In the wake of the Connecticut elementary school shooting, East Texas parents said Friday that they felt confusion, empathy and concern.
Parents somewhat expect life to become more risky as their children get older, but “you don’t ever expect anything like this in elementary school,” he said.
Randall said he has confidence that school district leadership constantly evaluates situations to ensure the right thing is being done for students.
“I don’t know that you can really prepare a child for something like that,” Randall said. “So I think that the school kind of has to take the lead on that,” in that they have a plan and they implement that plan.
Varsherrie McMiller, 30, has a sixth-grader at Stewart Middle School. Ms. McMiller, a Tyler loan assistant, said she learned about the shooting later in the day, so she didn’t try to pull her child out of school.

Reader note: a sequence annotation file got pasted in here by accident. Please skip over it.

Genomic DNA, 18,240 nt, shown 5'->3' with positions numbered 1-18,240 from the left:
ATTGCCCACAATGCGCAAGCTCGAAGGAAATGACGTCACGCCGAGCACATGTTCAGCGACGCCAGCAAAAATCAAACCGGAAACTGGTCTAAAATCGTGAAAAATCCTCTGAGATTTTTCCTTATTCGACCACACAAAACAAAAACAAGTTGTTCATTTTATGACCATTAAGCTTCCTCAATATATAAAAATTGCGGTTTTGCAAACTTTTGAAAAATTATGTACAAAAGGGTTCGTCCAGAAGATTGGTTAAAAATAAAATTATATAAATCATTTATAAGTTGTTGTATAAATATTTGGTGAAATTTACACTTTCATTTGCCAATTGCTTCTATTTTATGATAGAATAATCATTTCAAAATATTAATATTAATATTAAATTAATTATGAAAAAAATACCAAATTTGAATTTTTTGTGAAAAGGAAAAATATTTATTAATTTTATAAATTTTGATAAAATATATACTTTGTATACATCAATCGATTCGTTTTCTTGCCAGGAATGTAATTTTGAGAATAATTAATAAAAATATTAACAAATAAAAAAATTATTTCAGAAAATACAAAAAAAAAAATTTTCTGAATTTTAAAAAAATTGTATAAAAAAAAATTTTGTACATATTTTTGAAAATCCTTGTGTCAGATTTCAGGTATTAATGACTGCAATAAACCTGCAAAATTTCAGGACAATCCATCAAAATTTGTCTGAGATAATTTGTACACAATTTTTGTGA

But, she said, incidents like this make her want to see more security guards and policeman on campus to protect kids.
TISD parent Tonya McClelland, 39, who owns a Web development company, said that while the event is a tragedy, it is not something that sends her into a panic.
“It’s unfortunately reflective of the state of our nation,” Ms. McClelland, who has a second-grader and a non-school-age child, said. “It’s burdensome from that standpoint.”
But she didn’t see a relationship between what happened in Connecticut and Tyler.
Jennifer Carson, executive director for The Children’s Park of Tyler, empathized with the parents who lost a child in the shooting.
The Children’s Park maintains a park at 900 S. Broadway Ave., and the nonprofit exists to comfort parents who have lost a child and honor the memory of those children.
“Your whole life stops and changes direction in a second when you lose a child,” said Ms. Carson, who lost a son in 1999. “All your dreams are shattered. What you thought was normal isn’t normal anymore. Your perspective on everything changes. Everything changes.”
Religion writer Rebecca Hoeffner contributed to this report.